Archives > May 2017

Donation Items Needed for AIWC Garage Sale!!

Are there things you want to purge during your spring cleaning? If so, you’re just in time to donate much needed items to AIWC’s upcoming garage sale!! 

The last opportunity to donate items is June 3rd from 11 – 2 at the AIWC property.

Tell your friends, your family and your colleagues! 

Thank your for your support! 

We are happy to accept the following items:

Small working appliances, tools, dishware, artwork, frames, books, jewelry, home décor, pet accessories, chairs, children’s toys, garden tools and equipment, camping equipment, and sporting equipment.

Please no:
Clothes, magazines, large furniture, large exercise equipment, electronics such as box style TVs
or child car seats

For any questions regarding AIWC’s garage sale, please email us at info@aiwc.ca.

Ducklings and Goslings, Oh My!

Is there anything more endearing than a baby bird? Whether it’s a fluffy yellow-brown duckling, a waddling gosling or even a wide-eyed owl baby, baby birds have a soft spot in every wildlife lover’s heart. And with the blooms and greenery of spring come the birth of wildlife babies around Alberta.

AIWC has been receiving plenty of calls lately about ducklings and goslings.

Ducklings and goslings can be stranded for a number of reasons such as late hatching, injury, human/pet interference or simply getting lost.

Here are some tips in case you come across one of these baby birds:

Look for Mom! Female ducks tend to stay close to their babies and Mom could be nearby. If possible, it’s always best to leave babies with Mom because she knows exactly how to care for them. If you’re wondering whether or not the baby is flying solo, remember that ducklings stay under their mother’s care until they are ready to fly. If you observe a gosling or duckling alone for more than 45 minutes, the babies could be in trouble. Call AIWC.

It’s okay to move a baby duck that is injured or in danger. The mother duck will not reject the baby because of human scent.

Orphaned ducklings need professional care, right away. They can die from the cold because they can’t generate their own body heat. Keep in mind that ducklings are fragile and can be easily injured or bruised if mishandled. They are very fragile! Call AIWC!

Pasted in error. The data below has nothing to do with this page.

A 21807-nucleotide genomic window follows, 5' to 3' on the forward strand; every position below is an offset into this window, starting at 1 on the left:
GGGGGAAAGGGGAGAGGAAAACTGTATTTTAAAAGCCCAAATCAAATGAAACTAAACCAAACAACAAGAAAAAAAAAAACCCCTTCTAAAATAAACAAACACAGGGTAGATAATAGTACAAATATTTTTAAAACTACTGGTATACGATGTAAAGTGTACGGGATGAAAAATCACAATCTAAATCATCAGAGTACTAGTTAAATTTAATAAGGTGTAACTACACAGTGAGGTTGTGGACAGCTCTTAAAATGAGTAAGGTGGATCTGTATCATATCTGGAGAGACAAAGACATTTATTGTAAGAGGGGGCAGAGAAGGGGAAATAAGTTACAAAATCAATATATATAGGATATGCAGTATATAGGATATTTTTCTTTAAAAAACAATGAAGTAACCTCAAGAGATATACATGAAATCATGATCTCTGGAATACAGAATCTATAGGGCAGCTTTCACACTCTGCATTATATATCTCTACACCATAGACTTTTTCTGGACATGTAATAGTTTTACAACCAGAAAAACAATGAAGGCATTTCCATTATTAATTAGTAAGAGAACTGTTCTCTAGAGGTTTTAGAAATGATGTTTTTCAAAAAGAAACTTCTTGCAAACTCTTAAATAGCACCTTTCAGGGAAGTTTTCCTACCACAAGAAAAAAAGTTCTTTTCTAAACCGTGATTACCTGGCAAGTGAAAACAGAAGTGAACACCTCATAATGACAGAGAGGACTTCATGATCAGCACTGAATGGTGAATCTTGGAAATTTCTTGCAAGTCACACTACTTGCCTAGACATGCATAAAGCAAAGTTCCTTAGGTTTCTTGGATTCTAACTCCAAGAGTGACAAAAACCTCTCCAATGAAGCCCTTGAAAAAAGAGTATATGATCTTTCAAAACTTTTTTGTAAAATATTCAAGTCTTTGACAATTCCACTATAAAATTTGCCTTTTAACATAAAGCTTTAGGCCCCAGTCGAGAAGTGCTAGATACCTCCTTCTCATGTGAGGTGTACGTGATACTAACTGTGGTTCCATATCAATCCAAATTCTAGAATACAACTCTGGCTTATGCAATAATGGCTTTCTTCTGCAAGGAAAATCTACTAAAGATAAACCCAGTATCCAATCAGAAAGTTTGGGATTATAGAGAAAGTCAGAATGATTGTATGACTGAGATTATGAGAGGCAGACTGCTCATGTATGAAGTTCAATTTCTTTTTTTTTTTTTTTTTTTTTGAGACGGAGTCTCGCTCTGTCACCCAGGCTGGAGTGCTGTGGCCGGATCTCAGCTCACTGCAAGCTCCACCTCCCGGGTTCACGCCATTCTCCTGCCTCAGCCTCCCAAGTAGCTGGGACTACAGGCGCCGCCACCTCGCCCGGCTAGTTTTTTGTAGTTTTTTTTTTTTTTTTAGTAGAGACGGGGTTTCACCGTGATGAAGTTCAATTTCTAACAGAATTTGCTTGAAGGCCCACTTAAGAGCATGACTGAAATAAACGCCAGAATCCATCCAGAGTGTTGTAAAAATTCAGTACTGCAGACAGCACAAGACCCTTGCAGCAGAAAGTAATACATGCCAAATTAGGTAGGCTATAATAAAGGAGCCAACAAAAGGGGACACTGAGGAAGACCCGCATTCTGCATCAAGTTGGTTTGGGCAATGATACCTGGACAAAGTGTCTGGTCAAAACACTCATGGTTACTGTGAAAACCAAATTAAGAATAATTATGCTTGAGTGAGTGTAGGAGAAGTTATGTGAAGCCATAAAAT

Unlike geese, ducks won’t adopt lone ducklings. Ducks recognize their babies by sound and will notice the outsider. If you are holding a duckling that is “peeping” a mother duck should come running up right away!
(Geese on the other hand are fine with accepting new babies and don’t seem phased by the additions! In fact, AIWC volunteers have rescued and rehomed 46 geese and goslings this year).

Always remember that if a duckling or gosling’s parents are near by, you need to leave the baby where you found it.

It’s always okay to call AIWC for advice in any wildlife situation. For more information on how you can support AIWC, visit http://www.aiwc.ca/support-us/.

By Nina Grossman, AIWC Volunteer

“Never doubt that a small group of thoughtful, committed citizens can change the world; indeed, it’s the only thing that ever does.”

-Margaret Mead

http://www.flintcreekwildlife.org/found_an_animal/fact_sheet/i_found_a_baby_duck_or_goose/
http://wildliferehabber.com/content/if-you-find-duckling

 

 

 

 

 

 

Poisons and Predators

This blog post is inspired by a recent bald eagle patient who was admitted to AIWC due to lead poisoning. I want to explore the different reasons behind how and why wildlife can become poisoned.

Some birds of prey die from secondary poisoning after feeding on waterfowl or deer containing lead shot as a result of ingestion or hunting (Government of Canada 2013, FWS 2015). Although lead bullets are banned across Canada, they are still widely used today (Gladue 1999, Government of Canada 2013, Williams 2017). Many of the lead shots that are fired don’t actually hit the intended target, and end up in the surrounding environment (Gladue 1999).

What happens to the lead once it ends up in the soil or a waterbody? It can accumulate in the tissues of living organisms and act as a poison to some species.

Bioaccumulation (also known as bioconcentration) is the effect whereby some metals and chemicals occur in higher concentrations in living organisms than they do in the surrounding environment, such as the water or soil (Freedman 2007).